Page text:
I always seem to be asked the question of what motivates me. With all the setbacks that has always and will always be a part of my life, one wonders what is it that keeps someone in my position to still have the drive to keep going. Well, here's my answer...
I was 6 years old and was in Gym class when we had a brand new teacher. I was kind of worried that she didn't know that I had some physical issues and couldn't run, jump, etc. but I was too chicken to tell her so I just tried my best to hide it. Luckily she hasn't asked the class to do anything that I couldn't do yet...until she asked us to run. Now at the time, I never ran a day in my life...until that day. I dunno how I did it but something went right that day and I ran for the first time ever in my life. I could feel the wind in my face and felt like nothing could stop me. I felt alive and was in a state of euphoria that I felt could never be topped. Had I had known that it would be my first, last, and only time I would ever run in my life, I would have never stopped.
In a way, I guess I never felt the same after that. I tried day after day to run again and feel that high that I felt...but it was never to be. Once I was 10 and transitioning from walking to using a chair daily, it stopped any effort of mine altogether. I could never get the coordination right to ever push myself in a manual wheelchair to any speed that excited me...not that I was trying to be some racecar driver or anything, but just something that would give me that same sensation that I had when I ran.
Cars and drivers have always appealed to me since I was little as well. While I would commit the specs of every car I would see to memory, the one thing that I admired about drivers is the sense of exitement, determination, and motivation that seemed to exude from them whenever they drove. In a way, I sorta felt the same way when I ran...and it was something that I so desperately trying to feel again.
I wouldn't get a taste of that feeling again until I was 14 and on a powerchair for the first time. At first, I was a little reluctant to run fast since I wasn't accustomed to the feeling of driving a powerchair, but in time, things started to change. My gym teacher at the time was trying to hone my driving skills and kept on pushing me to drive faster. I started to feel the excitement that I had when I was younger...although it was not the same. As I got older, I kept on driving the wheels off the thing...to the point that I got accustomed to driving that way. That sense of excitement started to wane...although the powerchair motivated me to push myself to try and attempt to try something else out...something that most of my friends thought would be impossible for me to do...to drive a car.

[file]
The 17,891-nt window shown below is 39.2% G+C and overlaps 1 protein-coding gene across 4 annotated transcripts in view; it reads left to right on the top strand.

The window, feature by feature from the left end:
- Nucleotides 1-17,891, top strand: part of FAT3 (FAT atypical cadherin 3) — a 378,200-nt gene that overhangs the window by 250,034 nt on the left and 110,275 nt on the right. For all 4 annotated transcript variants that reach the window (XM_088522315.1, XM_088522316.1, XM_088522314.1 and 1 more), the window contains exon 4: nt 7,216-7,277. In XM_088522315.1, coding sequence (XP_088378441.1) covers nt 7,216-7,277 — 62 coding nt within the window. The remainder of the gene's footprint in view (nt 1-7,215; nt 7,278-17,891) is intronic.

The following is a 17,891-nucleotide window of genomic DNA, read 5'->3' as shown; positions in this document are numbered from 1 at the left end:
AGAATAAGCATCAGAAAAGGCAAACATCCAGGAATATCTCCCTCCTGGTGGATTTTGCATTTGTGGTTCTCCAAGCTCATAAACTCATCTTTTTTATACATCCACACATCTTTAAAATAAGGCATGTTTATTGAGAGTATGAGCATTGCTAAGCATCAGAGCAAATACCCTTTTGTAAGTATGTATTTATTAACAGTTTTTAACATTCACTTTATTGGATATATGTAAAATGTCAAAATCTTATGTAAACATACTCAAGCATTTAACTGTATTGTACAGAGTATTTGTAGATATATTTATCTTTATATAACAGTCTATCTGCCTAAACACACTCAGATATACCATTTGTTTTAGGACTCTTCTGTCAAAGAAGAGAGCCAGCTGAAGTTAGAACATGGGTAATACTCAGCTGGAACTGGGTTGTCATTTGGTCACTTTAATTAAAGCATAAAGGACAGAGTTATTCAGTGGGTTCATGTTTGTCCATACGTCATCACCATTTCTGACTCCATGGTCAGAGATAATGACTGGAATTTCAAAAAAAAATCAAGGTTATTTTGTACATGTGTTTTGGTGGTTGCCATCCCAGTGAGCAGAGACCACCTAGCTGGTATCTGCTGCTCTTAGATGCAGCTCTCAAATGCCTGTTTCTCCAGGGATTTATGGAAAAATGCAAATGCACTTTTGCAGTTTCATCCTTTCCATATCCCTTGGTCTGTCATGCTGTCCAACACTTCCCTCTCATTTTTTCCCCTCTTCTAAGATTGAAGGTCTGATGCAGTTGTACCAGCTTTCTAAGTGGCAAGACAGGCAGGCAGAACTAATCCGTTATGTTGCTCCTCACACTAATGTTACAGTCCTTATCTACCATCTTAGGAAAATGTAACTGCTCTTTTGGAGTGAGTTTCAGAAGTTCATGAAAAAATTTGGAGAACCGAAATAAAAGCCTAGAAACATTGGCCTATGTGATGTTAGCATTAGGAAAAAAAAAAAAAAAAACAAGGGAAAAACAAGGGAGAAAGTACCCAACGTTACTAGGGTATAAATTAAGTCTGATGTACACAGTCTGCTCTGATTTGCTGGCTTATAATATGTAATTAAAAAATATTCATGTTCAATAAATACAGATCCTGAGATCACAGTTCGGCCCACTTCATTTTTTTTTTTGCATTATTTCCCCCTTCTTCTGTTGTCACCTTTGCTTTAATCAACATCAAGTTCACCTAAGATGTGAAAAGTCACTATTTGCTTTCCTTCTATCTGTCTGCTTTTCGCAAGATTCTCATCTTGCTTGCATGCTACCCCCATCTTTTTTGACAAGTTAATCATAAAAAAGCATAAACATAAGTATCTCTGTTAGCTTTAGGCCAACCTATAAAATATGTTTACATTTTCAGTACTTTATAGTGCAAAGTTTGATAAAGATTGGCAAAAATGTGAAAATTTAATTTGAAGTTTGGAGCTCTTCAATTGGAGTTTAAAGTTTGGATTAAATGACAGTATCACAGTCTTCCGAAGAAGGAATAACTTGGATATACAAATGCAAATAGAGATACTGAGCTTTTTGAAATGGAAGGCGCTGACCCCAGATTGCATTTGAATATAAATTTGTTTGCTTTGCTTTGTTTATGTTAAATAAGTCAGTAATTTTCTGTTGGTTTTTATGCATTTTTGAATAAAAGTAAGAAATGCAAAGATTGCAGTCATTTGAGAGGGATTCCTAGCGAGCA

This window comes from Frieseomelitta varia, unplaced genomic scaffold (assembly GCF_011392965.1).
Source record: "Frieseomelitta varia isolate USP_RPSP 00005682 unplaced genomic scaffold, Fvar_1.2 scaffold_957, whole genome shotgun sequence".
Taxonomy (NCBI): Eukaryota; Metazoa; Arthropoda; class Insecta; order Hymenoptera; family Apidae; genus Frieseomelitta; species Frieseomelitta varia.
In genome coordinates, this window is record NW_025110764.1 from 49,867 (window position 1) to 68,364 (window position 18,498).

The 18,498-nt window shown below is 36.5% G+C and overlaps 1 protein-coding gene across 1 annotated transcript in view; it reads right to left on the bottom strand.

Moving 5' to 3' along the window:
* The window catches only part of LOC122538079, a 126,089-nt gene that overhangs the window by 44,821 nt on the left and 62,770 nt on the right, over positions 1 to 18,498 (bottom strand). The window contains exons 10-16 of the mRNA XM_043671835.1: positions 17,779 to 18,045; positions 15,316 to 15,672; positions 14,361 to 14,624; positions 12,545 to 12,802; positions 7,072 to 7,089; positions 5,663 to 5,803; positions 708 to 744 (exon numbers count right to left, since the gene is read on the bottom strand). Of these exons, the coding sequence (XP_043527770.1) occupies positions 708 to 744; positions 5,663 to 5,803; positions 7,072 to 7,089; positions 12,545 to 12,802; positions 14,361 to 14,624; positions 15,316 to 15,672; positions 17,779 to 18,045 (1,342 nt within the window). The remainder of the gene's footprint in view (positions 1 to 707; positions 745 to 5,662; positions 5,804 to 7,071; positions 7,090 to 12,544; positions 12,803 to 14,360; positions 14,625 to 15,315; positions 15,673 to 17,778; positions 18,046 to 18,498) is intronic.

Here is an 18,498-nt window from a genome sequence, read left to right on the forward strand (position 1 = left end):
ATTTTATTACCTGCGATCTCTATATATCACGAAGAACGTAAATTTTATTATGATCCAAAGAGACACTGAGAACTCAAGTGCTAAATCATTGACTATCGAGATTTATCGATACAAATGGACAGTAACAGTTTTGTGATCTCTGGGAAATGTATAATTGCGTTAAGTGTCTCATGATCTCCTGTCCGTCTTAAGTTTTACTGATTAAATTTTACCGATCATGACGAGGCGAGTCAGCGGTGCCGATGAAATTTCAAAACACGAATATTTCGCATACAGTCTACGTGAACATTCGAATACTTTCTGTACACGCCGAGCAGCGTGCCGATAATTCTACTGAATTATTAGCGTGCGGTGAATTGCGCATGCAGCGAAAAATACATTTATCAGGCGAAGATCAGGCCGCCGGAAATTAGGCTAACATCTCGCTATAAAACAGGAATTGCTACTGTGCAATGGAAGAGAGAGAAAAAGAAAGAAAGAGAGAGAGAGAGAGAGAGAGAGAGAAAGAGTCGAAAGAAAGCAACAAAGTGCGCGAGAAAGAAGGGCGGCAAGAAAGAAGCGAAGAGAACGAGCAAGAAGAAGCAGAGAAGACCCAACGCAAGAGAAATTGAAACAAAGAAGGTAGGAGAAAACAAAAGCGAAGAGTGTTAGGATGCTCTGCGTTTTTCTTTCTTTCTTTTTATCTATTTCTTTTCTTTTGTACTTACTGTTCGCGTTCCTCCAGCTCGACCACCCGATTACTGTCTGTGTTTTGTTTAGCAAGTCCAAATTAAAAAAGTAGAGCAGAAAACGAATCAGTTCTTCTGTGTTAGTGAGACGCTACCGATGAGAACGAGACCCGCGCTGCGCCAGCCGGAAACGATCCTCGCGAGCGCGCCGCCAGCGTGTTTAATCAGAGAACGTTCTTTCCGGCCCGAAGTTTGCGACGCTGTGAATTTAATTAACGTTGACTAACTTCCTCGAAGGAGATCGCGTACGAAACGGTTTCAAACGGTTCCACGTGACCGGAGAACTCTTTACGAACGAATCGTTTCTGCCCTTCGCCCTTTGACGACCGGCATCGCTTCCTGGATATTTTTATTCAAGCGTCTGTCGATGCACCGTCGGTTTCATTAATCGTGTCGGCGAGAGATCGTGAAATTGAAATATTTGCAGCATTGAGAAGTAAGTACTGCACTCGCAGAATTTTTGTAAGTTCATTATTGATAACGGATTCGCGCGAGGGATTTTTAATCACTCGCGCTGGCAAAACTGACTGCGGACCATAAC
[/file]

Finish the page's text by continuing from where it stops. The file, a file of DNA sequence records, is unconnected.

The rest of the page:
Back then, driving a car to me seemed like the best way to get that sense of euphoria. With me behind the wheel, nothing could stop me from doing what I wanted, nothing could hold me back, and I could do as I pleased...something that was very much desired for someone in my situation. My desire to drive was the catalyst for many aspects of my life. It was what motivated me to excel in school...in a way, I felt that if I did well, maybe I could think of a way to drive all by myself. This motivation also played a big part in my desire to pursue the Engineering field: if I knew as much as I could about cars and mechanical objects, I could figure out something.
When I got my car in my early college years, I felt like I was on top of the world. I started to befriend many of the "car people" that were in the area and worked to build up my driving skills to become the best driver I could with the car that I had. Granted, I would be no racer, but I like to think that I treated my driving to the same scrutiny as a racer. Did I feel that sense of joy that I had when I ran when I was 6? Sorta. Looking back on that time 18 years after that day, I know that nothing would ever top that feeling I felt that day...no matter how much I motivate myself to pursue something that I feel might give me that feeling again...